The PBCS Manual (Doc 9869) contains the material that was formerly in the inter-regional GOLD, 2nd Edition, Appendices B, C and D, and includes other material from regional documentation and the former Manual on RCP (Doc 9869), 1st Edition.
The Group noted that after their expected publication by the end of 2016, these global documents would supersede the current inter-regional GOLD, 2nd Edition. The group noted the controller pilot data link communications (CPDLC) and automatic dependent surveillance (ADS-C) performance reports by the NAT ANSPs. All reports agreed that aggregated 95% criterion of the ADS-C Required Surveillance Performance (RSP) 180 and CPDLC Required Communication Performance (RCP) 240 requirement was met. Some reports included a pilot operational response time (PORT) filter value of 12 seconds, which will be used on an individual basis but not as part of the common reporting template.
The DLMA presented an analysis of 89 PRs that occurred in the NAT Region between 1 Sep 2015 and 31 Aug 2016. Of the 89 total PRs: 66% (59) were due to avionics issues; 7% (6) were due to flight crew errors; 19% (17) were due to ground automation issues; 2% (2) were due to controller errors; 1% (1) were due to dispatcher errors; 4% (4) were due to ACARS network or subnetwork issues.
The Group agreed to develop a regional data link problems resolution tracking system maintained by the NAT DLMA and populated with inputs from manufacturers and ANSPs. Of particular interest were the issues for which avionics fixes were available but implementation of those fixes was dependent on aircraft operators.
The Group noted that in order to support the implementation of the NAT RLatSM plan, it could be required that the implementation of some of these fixes would be prerequisite for obtaining necessary PBCS authorisations in order to be eligible for reduced separation operations. The Group agreed that this potential regional requirement could be promulgated to NAT operators using the NAT SUPPs (Doc 7030) and NAT Doc 007.
Regarding PR2236 (Aircraft lost datalink connections several times, resulting in loss of separation with another aircraft), the Group invited ANSPs to study the possibility of repeating messages when Message Assurance (MAS) failed message was received. It was noted that there were indications, in implementations outside the NAT, that in about 75% of situations this measure would resolve the problem.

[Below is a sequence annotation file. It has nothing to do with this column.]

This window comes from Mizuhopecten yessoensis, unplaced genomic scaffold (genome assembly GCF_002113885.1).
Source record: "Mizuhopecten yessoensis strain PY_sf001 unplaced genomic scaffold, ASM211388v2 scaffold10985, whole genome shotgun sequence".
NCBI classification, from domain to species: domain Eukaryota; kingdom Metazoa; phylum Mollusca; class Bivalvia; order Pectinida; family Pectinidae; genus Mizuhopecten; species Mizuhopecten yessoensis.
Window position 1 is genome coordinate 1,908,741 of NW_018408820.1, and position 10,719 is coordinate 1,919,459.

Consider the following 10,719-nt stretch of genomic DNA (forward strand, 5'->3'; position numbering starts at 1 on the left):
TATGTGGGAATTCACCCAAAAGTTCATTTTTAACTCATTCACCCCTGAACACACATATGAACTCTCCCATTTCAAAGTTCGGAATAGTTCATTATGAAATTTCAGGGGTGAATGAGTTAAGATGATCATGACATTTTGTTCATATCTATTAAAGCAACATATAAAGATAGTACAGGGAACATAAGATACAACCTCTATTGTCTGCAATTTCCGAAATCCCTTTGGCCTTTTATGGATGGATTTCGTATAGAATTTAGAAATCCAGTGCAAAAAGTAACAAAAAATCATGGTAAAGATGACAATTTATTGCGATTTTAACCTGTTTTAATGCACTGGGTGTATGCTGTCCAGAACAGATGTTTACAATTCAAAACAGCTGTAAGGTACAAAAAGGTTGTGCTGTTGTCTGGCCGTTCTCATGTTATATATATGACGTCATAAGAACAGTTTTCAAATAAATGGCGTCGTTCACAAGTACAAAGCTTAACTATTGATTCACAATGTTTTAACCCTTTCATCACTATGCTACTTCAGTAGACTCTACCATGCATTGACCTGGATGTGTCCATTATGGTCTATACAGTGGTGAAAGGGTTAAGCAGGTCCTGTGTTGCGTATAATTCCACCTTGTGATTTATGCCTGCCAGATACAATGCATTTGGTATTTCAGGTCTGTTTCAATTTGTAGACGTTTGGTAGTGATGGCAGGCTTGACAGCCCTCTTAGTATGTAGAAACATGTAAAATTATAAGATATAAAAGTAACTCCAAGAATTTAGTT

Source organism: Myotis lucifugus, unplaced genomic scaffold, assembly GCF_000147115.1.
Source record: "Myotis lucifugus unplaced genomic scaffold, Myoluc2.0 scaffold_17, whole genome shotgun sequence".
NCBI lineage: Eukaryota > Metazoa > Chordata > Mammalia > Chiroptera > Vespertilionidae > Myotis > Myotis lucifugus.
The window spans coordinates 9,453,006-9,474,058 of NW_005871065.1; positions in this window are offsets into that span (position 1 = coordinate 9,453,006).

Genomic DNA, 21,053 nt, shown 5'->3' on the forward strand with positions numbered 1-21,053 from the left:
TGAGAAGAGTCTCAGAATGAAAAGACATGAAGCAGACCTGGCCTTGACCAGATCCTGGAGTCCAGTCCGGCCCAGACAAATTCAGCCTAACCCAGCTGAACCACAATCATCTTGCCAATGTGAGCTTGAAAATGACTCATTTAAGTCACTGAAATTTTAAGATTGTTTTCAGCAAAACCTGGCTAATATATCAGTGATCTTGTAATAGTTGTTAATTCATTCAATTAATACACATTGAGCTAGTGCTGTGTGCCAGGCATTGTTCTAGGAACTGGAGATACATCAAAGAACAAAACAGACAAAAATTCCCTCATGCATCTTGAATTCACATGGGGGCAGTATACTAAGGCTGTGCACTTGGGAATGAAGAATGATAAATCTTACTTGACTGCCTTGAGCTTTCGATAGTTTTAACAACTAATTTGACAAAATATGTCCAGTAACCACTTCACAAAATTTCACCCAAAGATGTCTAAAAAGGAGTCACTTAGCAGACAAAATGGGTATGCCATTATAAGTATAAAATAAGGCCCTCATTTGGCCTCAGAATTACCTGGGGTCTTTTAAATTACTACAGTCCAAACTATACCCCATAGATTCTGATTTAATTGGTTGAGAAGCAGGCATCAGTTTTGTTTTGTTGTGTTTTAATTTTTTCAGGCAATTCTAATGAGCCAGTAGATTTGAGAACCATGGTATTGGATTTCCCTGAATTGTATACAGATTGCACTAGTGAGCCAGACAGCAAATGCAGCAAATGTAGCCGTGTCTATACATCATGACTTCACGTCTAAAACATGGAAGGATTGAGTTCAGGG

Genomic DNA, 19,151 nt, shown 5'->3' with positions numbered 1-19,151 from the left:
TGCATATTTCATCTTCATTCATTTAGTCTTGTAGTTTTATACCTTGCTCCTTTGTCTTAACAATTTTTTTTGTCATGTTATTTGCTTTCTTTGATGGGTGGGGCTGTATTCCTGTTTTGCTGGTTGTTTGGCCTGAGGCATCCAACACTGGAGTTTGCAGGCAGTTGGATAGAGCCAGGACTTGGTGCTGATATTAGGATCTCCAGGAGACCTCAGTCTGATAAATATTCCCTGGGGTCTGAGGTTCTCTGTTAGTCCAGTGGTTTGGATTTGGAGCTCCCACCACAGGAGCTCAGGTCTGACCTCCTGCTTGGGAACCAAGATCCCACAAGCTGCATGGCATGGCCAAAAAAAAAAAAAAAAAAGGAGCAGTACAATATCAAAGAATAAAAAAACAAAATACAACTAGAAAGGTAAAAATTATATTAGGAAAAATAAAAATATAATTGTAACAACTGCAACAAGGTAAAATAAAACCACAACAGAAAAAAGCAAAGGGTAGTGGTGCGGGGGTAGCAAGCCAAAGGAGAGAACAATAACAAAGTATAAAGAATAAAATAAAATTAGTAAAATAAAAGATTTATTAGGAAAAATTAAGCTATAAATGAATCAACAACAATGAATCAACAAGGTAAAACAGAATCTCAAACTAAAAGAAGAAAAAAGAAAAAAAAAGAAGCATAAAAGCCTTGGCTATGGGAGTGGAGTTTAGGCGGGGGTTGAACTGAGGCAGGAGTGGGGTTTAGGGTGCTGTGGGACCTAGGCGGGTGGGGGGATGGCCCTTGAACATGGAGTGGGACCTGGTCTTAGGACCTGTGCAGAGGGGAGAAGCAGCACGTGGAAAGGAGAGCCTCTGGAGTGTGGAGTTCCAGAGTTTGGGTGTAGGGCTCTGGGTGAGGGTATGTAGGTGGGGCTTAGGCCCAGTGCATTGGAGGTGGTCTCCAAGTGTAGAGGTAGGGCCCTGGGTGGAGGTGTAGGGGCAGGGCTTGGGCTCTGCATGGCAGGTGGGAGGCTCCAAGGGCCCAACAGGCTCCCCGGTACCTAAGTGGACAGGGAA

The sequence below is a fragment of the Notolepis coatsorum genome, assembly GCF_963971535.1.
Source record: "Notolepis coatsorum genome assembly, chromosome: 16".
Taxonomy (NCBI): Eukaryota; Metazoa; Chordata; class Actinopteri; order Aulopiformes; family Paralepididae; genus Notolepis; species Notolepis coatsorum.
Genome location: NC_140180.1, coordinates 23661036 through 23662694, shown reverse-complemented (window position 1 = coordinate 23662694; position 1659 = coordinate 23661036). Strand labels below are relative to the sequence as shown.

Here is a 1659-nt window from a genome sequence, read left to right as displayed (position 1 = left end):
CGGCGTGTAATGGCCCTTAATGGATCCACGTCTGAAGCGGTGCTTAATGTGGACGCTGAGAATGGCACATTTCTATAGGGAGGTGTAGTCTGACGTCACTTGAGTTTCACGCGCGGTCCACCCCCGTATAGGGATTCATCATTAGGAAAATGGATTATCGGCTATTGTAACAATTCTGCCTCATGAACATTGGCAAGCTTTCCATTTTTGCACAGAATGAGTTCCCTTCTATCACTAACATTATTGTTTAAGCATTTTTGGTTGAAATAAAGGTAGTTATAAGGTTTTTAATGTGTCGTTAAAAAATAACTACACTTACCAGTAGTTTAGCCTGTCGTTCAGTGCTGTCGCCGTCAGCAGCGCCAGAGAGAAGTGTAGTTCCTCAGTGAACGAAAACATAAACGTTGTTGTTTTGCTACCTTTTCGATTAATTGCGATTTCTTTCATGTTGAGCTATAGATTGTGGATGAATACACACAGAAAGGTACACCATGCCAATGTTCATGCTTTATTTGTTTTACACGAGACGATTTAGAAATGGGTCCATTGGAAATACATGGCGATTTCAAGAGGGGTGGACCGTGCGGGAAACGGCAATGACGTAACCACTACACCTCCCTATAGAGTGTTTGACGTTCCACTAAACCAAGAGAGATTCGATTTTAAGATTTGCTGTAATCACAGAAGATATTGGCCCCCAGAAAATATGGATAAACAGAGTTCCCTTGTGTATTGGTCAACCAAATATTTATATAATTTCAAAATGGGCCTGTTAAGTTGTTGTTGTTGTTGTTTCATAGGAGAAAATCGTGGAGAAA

With regards to PR2259 and 2263, it was noted that the issues were attributed to the Iridium system as the two aircraft lost communications via Iridium close together in terms of both time and position. This problem could be potentially due to the recent unavailability of one of the Iridium satellites which has created a moving “hole” in the Iridium system coverage.
Informal indication that was received suggested that this coverage situation would likely continue until the Iridium NEXT system launch. The Group invited Iridium to provide more detailed information to the NAT ANSPs and NAT TIG about the coverage gap and information provided to Iridium customers.
The Group was presented with information on the usage of 30NM and 50NM reduced longitudinal separation minima and the effect of data link connection issues as experienced in New York flight information region (FIR). At the present time, these separation standards are not used extensively within KZNY-E. But usage will increase when aircraft are capable of being transferred to adjacent FIRs implementing the same separation standards.
During Jan – Aug 2016, there were 105 cases observed where a message presented to the controller indicated that an aircraft designated as eligible for 30nm separation experienced a connection issue. These include flights using 30nm longitudinal separation both in-trail and for climbs and descents. For the 116 in-trail aircraft pairs with 30nm longitudinal separation, there were 3 cases where 30nm separation had to be discontinued.
The Group noted that ADS-C disconnects throughout the NAT continue to be a problem for air traffic controllers. Aircraft types can contribute to the problems encountered and some resolution must be considered in order for FANS related initiatives and separations to continue. The Group agreed that Canada and United Kingdom would submit DLMA problem reports on recent occurrences to assist with investigation.
The Group was provided with equipage filing and usage statistics that indicated continuing growth in the FANS 1/A CPDLC/ADS-C equipage that achieved about 97% on OTS and about 82% throughout the NAT. Similarly, the ADS-B and RNP 4 equipage was about 80% in the NAT. The Group recalled that the original intent of this data collection was to support NAT implementation programmes with information on current equipage levels and differences between FPL filed FANS 1/A equipage and actual usage. In this regard, it was agreed that the actual usage should be based on AFN log on taking place.
Canada provided an update on the investigation into failures of address forwarding procedures. During Mar – Aug 2016, 3% of all datalink flights experienced a failure of the address forwarding procedure. With separations on the NAT relying on FANS performance, successful connection transfer is critical.
The Message Latency project team has identified a number of challenges to implementation of latency timers, either in the avionics or ground systems. It was recalled that the proposal to implement latency timers by the CSPs was not supported in the past. Avionics upgrade would be a long term and costly exercise. Nevertheless, it was agreed that the project team should finish its work and provide the final report to the next meeting.